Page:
New Guy from Yukon Canada

Hello Everyone!

I would like to introduce myself. My name is Byron Gagne, I’ve been reading here for a while and finally pulled the trigger and got a lifetime membership. Im brand new to woodgas. But really want to build myself a woodgas truck in the worst way, a quick search of the internet and the rest was history. Yep the books in the mail.

A little about myself. By all means I’m not a mechanic, computer geek, engineer, or scientist, more of a jack of all traded master of none. I trap north on the Yukon Northwest Territory border. By trade I used to fix appliances, and recently we just moved off grid, building myself a little piece of heaven on 15 acres of land. With my sawmill, rebuilt 1981 skid steer, and lots of love from my wife and 5 yr old daughtor.

Recently I took a shop hand job where a good friend runs a mechanic business. Just so I could learn how to weld and fab. They have plasma cutters, drill press, and welders of all shapes and sizes. The yard is full of steel! The other reason I started there was to get better deals on equipment hoe’s and dump trucks for dirt work on my property.

This summer I built a shop 26x46 out of 8x8 timber. My wife and I basically did the shop all by ourselves. We scrounged up windows, bay door, man door all pretty much for free. Our plan is to live in the shop and save $, to build the house. Where totally off grid, heat, bake cook, and domestic hot water is all rigged through our wood cook stove. Currently working on building a thermal electric generator then we will also be producing electricity on the stove to power our electronics, and leds.

Woodgas is the next big move for me, complimenting my whole system, a truck build and possibly one for the shop generator, would be a real slick set up.

But first on to the research on the forums further keep my head up for material and a truck, and once Wayne’s book arrives study that back to back!
Nice to meet you all,
Byron Gagne

Howdy Byron,
There’s lots of good people here, don’t be shy about asking questions.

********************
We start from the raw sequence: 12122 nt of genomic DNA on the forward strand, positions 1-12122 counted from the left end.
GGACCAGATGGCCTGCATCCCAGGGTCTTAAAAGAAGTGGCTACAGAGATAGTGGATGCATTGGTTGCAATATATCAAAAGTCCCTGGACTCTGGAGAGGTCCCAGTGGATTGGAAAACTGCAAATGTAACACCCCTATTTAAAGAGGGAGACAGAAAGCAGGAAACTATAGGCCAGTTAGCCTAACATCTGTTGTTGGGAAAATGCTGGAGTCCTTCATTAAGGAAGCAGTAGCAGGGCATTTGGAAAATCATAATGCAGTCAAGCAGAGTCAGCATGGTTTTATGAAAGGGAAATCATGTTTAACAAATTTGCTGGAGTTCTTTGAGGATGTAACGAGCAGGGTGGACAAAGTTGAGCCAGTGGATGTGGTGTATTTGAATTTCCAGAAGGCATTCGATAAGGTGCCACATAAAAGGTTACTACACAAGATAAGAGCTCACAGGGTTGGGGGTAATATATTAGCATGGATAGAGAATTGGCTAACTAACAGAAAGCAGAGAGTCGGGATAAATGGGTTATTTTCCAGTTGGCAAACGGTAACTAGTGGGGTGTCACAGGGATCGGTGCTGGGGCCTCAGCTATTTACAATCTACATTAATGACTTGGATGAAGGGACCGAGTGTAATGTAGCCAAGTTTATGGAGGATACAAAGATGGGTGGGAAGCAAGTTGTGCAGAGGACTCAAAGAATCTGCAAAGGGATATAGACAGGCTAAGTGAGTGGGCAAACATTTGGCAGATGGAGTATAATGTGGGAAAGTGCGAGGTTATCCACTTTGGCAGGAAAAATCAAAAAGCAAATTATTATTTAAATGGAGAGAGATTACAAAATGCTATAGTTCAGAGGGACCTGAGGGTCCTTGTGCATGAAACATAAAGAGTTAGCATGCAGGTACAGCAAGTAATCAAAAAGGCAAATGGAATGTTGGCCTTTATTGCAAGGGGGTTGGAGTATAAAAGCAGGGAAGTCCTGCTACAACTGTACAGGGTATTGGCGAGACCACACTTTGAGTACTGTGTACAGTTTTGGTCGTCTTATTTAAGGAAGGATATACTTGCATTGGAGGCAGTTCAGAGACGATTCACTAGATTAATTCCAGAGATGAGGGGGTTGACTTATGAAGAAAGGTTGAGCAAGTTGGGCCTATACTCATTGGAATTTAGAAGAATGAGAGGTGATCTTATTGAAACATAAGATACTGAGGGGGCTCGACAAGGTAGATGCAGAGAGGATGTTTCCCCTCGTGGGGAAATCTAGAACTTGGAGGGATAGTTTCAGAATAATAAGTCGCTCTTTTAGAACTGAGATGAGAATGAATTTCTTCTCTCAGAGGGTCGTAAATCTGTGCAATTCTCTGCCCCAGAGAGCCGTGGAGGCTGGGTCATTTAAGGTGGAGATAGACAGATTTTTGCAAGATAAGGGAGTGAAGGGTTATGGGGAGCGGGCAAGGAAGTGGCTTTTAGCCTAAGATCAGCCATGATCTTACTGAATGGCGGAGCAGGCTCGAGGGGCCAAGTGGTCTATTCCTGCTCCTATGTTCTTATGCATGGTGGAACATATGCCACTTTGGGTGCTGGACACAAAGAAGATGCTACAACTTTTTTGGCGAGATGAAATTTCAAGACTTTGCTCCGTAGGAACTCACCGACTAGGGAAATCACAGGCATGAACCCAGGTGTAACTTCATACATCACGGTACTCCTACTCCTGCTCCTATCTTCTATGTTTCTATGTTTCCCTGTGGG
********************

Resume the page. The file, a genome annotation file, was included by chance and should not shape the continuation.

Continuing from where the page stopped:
Colder climate does present challenges… but it’s do-able.
Sounds like ya got it going on up there, Wood won’t be a problem :slight_smile:

I’m in NE Ontario (Kirkland Lake)
Presently building this Dakota

Trying to put into practice what I learned from last winter… Money and materials have been scarce, some cut backs are necessary on this build, it’s not optimal for the climate.
But I’ll make it work.
Again, Welcome to the site, Look forward to seeing your progress.
HWWT (have wood will travel)

Good morning Byron and welcome aboard sir,

I don’t think anyone needs to be an expert at anything to build and drive a wood gas vehicle . However the jack of all trades title you possess will help in this field more than any degree. Also wood burning vehicles with the maintenance and fuel procurement requirements fits well with only a small portion of the population. According to your bio it will fit you like a glove .


What I learned in life is not what you know, but to know where to get the info! The Internet had made this possible for anybody to find anything they need. Driveonwood site is a great ex ample of this, I thank you Mr. Keith, Chris, and all the others who contribute here for plow ing the way, pioneering and reviving wood gas technology!

Totally green in this field put read posts daily to try and pick up any useful tidbit.

First load of the season for the mill 3.5 cord hauled in yesterday, Got to wait for freeze up to unload to wet and ill just turn up my wood lot!

Again thanks I think $200 for a membership is to cheap :wink: in retrospect !

Welcome aboad the Good LifeShip DOW ByronG.
Is your avatar picture revesed? Or, is thst a RH drive snowcat?
Steve Unruh

It’s a 200 hp sport jet river boat, we were out moose hunting. We had taken my float boat and were 60 miles down stream when my daughter burned herself on the stove. A good friend came in with his jet boat and she got to drive on the way out. We were very lucky the burn was on her lower arm and know is alot better and wont even leave a mark. But it was bad enough to get out of the bush.

Another project after the truck would be a woodgas powered river boat I couldn’t help but float by the log jams loaded as big as a house and think about how handy it would be to roll up and cut a boat load and continue huntin. Jet boats or pigs on gasoline!

Sorry cant figure out how to turn the pics !

Hey thanks for the explains. Looking now, I do not know why I mistook the lifejacket for a hooded cold weather outer safety vest!
Cloud scraping mountains with lots of sky and surface water - looks like home down here in wet western Washington state. Your “summer”. My 9-10 months of the rest of the year.
Wood powered boats there is an excellant BC published picture book about the 1850’s to early 1900’s mountains and inland rivers steam-stern wheelers used BC, Alaska and the Yukon. Some really terrific, terrifying up and down river running they did with those for frieght and people before rail took over. Updated to wood gasified would be actually doable following the Sweed/Finn 1940’s Balitc sea fishing boats power pattern.